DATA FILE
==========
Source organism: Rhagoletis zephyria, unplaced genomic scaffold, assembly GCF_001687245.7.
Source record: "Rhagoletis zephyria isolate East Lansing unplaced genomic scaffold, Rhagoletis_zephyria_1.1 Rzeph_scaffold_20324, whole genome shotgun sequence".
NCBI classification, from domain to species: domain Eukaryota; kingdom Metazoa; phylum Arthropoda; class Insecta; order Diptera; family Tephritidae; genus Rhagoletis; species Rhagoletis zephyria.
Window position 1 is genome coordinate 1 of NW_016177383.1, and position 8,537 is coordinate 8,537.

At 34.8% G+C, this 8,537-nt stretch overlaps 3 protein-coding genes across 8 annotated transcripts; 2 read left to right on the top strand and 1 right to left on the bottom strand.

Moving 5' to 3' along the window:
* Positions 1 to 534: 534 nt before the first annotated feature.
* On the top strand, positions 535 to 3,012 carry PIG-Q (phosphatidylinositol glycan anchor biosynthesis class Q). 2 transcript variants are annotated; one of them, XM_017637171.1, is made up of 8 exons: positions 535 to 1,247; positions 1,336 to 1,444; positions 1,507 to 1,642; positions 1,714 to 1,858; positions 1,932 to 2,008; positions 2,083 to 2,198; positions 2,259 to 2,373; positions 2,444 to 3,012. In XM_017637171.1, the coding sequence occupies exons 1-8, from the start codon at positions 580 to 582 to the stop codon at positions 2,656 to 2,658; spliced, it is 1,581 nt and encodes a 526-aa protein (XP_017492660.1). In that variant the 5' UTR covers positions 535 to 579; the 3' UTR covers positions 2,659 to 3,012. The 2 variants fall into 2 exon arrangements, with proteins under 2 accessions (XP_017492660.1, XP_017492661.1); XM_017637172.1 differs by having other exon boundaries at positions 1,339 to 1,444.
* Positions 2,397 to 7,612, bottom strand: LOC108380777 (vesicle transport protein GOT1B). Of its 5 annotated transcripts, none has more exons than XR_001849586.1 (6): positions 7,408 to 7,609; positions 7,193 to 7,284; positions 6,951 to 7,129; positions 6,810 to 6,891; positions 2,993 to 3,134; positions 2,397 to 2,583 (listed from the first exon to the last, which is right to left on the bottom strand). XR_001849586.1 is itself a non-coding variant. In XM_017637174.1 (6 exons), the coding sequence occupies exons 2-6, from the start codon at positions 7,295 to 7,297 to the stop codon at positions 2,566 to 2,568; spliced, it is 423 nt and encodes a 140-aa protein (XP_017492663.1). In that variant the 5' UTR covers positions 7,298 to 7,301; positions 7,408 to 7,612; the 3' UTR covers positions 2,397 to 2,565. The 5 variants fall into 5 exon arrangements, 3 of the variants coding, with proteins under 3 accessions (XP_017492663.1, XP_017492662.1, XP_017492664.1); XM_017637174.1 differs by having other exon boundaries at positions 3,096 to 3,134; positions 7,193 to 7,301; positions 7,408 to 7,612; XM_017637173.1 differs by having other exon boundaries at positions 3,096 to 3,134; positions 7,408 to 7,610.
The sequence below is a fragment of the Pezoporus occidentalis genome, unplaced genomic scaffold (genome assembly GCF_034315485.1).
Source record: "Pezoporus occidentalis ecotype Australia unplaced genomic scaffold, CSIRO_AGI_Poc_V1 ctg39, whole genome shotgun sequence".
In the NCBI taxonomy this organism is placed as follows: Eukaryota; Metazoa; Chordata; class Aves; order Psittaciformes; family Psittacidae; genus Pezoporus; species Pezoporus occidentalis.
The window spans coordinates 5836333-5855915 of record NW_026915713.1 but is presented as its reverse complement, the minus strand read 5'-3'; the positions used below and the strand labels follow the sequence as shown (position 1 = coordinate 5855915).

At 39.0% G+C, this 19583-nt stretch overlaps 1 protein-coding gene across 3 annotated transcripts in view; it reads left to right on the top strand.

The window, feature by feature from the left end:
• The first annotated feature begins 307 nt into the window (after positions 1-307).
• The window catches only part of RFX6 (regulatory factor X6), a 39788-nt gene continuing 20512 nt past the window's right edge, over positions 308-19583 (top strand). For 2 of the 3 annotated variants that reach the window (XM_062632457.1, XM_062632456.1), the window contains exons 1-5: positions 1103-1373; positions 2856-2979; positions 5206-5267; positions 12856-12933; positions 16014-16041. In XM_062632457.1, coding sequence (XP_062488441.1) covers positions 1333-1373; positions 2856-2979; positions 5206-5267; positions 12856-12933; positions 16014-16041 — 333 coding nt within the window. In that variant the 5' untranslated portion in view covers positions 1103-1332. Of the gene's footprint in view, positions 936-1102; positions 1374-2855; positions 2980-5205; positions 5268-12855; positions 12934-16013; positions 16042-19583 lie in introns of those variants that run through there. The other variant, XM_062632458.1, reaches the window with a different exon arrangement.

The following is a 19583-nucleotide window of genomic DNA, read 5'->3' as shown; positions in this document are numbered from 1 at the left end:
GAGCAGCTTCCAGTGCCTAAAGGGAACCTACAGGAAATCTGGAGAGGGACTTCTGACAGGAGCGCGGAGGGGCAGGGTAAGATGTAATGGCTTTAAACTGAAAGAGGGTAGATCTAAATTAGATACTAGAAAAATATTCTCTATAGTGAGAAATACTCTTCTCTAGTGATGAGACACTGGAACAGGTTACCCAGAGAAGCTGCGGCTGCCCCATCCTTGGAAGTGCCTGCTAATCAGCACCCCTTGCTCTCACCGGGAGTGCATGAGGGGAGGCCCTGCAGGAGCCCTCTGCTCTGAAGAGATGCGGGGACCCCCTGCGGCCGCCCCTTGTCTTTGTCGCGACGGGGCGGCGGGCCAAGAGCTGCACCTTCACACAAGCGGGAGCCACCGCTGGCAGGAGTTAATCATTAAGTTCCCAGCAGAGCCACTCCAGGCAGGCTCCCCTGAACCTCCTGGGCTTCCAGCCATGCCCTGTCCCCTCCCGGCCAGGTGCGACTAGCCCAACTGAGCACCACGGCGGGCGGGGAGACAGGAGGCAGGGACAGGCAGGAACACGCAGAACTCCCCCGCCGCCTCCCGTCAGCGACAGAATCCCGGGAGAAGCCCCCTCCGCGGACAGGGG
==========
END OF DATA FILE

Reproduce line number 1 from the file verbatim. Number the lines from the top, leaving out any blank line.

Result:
Source organism: Rhagoletis zephyria, unplaced genomic scaffold, assembly GCF_001687245.7.